Cut because there's sort of four questions on two different subjects and also because this is long (I feel like I've gotten halfway there on everything in here, *sigh*).
I'm looking for a plausible accident setup and plausible attendant minor injuries when being hit by a car that almost successfully brakes to miss you and wasn't going very fast to begin with. I actually know two people who've been in similar accidents, and I've found a few useful sources here and elsewhere, but I want to check my scenario so I can tweak it as necessary.
Right now, I have Watson chasing another character when he is hit side-on by a vehicle (maybe a delivery van, because I need to not take his legs out and he's not that short??) that is not going very fast for starters, and almost, but not quite, successfully stops before hitting him, besides. Based on my sources (below) I'm assuming that given a (tallish? does it need to be a van?) vehicle, a badly bruised/banged-up arm and torso on the side where he was hit and potentially a cracked rib or two is a believable set of injuries for 'hit by a slow-moving vehicle'; is it? The key thing here, and the thing that's making it hard to research, is that his injuries are painful, but essentially pretty minor. Vis-à-vis the logistics of the accident itself, would he be likely to lose his footing and slide up the hood, or fall to one side or the other, or just sort of stumble, or what? He is contextually highly motivated to get up and keep running, and I'd like an accident setup that lets him do that, even though I am assuming it'd hurt like hell.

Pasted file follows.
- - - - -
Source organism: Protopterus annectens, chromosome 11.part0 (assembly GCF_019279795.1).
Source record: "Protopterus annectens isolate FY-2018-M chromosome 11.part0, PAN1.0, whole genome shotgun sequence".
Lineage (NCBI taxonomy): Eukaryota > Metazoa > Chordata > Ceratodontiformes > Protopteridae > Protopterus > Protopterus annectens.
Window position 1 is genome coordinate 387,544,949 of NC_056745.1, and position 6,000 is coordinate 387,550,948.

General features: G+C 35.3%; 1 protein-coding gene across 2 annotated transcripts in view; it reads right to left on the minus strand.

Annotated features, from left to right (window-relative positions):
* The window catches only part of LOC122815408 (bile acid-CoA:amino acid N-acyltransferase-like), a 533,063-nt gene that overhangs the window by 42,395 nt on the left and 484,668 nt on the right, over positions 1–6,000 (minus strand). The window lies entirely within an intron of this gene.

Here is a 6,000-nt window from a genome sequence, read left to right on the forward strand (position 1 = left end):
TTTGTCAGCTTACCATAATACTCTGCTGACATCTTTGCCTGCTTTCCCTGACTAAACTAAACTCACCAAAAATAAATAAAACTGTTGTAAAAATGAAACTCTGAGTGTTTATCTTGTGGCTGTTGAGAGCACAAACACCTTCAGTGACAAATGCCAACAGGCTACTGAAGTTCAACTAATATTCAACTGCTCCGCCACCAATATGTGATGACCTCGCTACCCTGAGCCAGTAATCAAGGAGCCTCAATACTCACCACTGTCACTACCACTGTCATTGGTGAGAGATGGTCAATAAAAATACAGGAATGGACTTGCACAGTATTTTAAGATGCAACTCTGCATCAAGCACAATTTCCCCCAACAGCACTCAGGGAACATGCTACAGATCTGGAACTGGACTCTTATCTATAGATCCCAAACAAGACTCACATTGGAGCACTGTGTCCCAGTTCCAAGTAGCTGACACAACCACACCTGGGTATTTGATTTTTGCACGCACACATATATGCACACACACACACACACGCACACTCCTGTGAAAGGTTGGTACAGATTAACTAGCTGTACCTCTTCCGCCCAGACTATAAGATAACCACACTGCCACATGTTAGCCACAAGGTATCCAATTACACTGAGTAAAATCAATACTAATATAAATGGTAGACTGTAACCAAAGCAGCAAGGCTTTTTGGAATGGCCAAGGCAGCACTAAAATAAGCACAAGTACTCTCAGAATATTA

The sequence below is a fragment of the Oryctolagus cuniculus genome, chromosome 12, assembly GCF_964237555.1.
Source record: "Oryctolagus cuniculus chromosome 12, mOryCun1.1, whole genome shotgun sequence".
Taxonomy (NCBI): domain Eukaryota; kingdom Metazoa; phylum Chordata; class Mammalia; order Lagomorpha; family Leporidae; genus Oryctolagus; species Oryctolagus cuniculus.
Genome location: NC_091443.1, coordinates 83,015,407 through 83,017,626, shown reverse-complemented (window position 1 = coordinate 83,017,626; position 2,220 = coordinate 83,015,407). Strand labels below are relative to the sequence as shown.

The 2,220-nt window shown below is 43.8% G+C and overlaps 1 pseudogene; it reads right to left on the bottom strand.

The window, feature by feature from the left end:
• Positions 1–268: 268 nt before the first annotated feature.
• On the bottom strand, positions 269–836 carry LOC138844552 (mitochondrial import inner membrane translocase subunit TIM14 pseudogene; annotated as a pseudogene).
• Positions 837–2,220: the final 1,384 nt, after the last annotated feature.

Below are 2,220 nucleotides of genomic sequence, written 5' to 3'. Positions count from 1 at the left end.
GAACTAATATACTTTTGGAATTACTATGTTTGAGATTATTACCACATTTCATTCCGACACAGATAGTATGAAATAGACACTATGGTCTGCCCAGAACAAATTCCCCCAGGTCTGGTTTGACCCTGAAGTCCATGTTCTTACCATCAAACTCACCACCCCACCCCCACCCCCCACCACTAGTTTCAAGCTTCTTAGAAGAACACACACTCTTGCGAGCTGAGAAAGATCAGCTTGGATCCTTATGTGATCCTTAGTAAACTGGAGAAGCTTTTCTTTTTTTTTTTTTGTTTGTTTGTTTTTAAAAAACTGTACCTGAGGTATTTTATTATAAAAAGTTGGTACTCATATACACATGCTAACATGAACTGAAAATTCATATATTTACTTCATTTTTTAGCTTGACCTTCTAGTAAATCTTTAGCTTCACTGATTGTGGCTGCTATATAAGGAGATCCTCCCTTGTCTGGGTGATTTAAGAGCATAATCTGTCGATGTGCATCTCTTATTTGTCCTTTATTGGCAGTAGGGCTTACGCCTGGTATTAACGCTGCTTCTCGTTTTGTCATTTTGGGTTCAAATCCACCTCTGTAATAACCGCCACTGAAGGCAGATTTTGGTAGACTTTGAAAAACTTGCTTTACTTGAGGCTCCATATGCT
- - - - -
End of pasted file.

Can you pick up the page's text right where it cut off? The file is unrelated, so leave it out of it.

The accident itself occurs off-screen, but it's referenced in several places, so I need to have a pretty clear idea how it went down. I also need to know to what extent someone with a medical background would be able to correctly self-diagnose; as in, is Watson likely to be able to tell he's not seriously injured, even if he's in loads of pain? Would he think he needed to go to the ER, or would someone else have to convince him? I'm also operating under the assumption that visually speaking, right after the accident, he would be red and scraped up, but strictly speaking no visible bruising yet—I'm not 100% sure on the timeline for bruising to develop, though I know it takes a little while.
Sources so far: a lot of the problem is that I'm stitching stuff together without really knowing enough about medicine to know what I'm doing; my apologies. There's a very similar incident in canon, though in that case Holmes was the person versus car and he jumps up, so it mostly just unbalances him rather than actually impacting him, and he's uninjured. As I mentioned, I also have two friends who've been in similar accidents; one was drunk and totally uninjured, but he mostly doesn't remember it; the other ended up with a cracked rib, but she's also a very petite person, and she could indeed walk right after, though everything hurt a lot. She doesn't remember very clearly what actually happened in terms of the accident, but it was a car only-just hitting her side-on in a crosswalk. I've also been digging through the car accidents, injuries to order, and medicine: injuries (misc) tags; all of which have been helpful but don't cover exactly this situation, but via which I found this news article, which indicates I'm good to go on a broken rib but in which the victim is elderly, as well as this article on Yahoo Answers. I did a site-search on l_d on "car pedestrian accident", which had some helpful stuff but still not quite what I'm looking for (this and this were the closest). I've also done a lot of Googling on cracked ribs and pedestrian versus car accidents under about twelve thousand different combinations of "car pedestrian accident injury", but I haven't found anything that both meets my narrative requirements with regard to the injury not being serious, but where the accident is related in sufficient detail.